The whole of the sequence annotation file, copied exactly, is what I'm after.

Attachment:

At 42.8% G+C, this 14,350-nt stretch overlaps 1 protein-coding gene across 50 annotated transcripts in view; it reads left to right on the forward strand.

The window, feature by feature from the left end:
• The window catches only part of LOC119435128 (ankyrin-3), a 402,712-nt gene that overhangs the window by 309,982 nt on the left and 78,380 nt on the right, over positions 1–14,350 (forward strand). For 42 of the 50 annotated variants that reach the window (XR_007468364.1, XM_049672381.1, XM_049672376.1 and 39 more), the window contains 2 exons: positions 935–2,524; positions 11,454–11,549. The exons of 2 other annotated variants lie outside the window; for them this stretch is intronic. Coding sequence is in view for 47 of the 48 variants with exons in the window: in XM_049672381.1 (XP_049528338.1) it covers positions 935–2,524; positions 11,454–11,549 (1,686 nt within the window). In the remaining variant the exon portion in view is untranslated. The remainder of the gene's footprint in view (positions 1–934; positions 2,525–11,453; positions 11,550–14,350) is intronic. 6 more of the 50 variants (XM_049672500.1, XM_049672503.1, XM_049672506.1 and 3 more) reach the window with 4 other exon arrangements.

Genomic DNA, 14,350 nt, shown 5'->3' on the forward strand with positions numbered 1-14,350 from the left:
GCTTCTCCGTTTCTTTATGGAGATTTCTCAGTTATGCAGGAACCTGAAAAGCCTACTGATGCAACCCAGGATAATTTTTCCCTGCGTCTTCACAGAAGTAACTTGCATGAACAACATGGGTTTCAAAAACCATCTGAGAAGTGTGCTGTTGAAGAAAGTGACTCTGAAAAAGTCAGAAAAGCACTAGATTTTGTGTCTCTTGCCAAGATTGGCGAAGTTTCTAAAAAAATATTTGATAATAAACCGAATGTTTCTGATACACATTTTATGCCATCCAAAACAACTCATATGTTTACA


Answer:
At 42.8% G+C, this 14,350-nt stretch overlaps 1 protein-coding gene across 50 annotated transcripts in view; it reads left to right on the forward strand.

The window, feature by feature from the left end:
• The window catches only part of LOC119435128 (ankyrin-3), a 402,712-nt gene that overhangs the window by 309,982 nt on the left and 78,380 nt on the right, over positions 1–14,350 (forward strand). For 42 of the 50 annotated variants that reach the window (XR_007468364.1, XM_049672381.1, XM_049672376.1 and 39 more), the window contains 2 exons: positions 935–2,524; positions 11,454–11,549. The exons of 2 other annotated variants lie outside the window; for them this stretch is intronic. Coding sequence is in view for 47 of the 48 variants with exons in the window: in XM_049672381.1 (XP_049528338.1) it covers positions 935–2,524; positions 11,454–11,549 (1,686 nt within the window). In the remaining variant the exon portion in view is untranslated. The remainder of the gene's footprint in view (positions 1–934; positions 2,525–11,453; positions 11,550–14,350) is intronic. 6 more of the 50 variants (XM_049672500.1, XM_049672503.1, XM_049672506.1 and 3 more) reach the window with 4 other exon arrangements.

Genomic DNA, 14,350 nt, shown 5'->3' on the forward strand with positions numbered 1-14,350 from the left:
GCTTCTCCGTTTCTTTATGGAGATTTCTCAGTTATGCAGGAACCTGAAAAGCCTACTGATGCAACCCAGGATAATTTTTCCCTGCGTCTTCACAGAAGTAACTTGCATGAACAACATGGGTTTCAAAAACCATCTGAGAAGTGTGCTGTTGAAGAAAGTGACTCTGAAAAAGTCAGAAAAGCACTAGATTTTGTGTCTCTTGCCAAGATTGGCGAAGTTTCTAAAAAAATATTTGATAATAAACCGAATGTTTCTGATACACATTTTATGCCATCCAAAACAACTCATATGTTTACA